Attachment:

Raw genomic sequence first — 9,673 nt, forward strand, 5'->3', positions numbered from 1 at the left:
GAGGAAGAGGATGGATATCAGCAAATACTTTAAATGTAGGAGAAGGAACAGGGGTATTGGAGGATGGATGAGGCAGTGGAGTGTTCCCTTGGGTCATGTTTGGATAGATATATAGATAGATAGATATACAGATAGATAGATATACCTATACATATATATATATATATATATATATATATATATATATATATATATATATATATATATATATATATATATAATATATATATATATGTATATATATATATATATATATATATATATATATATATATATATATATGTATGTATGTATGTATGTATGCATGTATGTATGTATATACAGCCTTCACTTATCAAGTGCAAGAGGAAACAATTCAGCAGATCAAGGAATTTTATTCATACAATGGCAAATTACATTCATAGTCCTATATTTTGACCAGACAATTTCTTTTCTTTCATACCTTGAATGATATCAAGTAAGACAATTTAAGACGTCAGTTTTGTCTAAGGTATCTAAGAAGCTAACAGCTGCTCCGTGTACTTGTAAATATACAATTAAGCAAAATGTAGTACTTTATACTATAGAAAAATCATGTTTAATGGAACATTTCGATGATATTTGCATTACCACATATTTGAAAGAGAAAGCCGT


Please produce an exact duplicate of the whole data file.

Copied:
Raw genomic sequence first — 9,673 nt, forward strand, 5'->3', positions numbered from 1 at the left:
GAGGAAGAGGATGGATATCAGCAAATACTTTAAATGTAGGAGAAGGAACAGGGGTATTGGAGGATGGATGAGGCAGTGGAGTGTTCCCTTGGGTCATGTTTGGATAGATATATAGATAGATAGATATACAGATAGATAGATATACCTATACATATATATATATATATATATATATATATATATATATATATATATATATATATATATATATATATATATAATATATATATATATGTATATATATATATATATATATATATATATATATATATATATATATATGTATGTATGTATGTATGTATGCATGTATGTATGTATATACAGCCTTCACTTATCAAGTGCAAGAGGAAACAATTCAGCAGATCAAGGAATTTTATTCATACAATGGCAAATTACATTCATAGTCCTATATTTTGACCAGACAATTTCTTTTCTTTCATACCTTGAATGATATCAAGTAAGACAATTTAAGACGTCAGTTTTGTCTAAGGTATCTAAGAAGCTAACAGCTGCTCCGTGTACTTGTAAATATACAATTAAGCAAAATGTAGTACTTTATACTATAGAAAAATCATGTTTAATGGAACATTTCGATGATATTTGCATTACCACATATTTGAAAGAGAAAGCCGT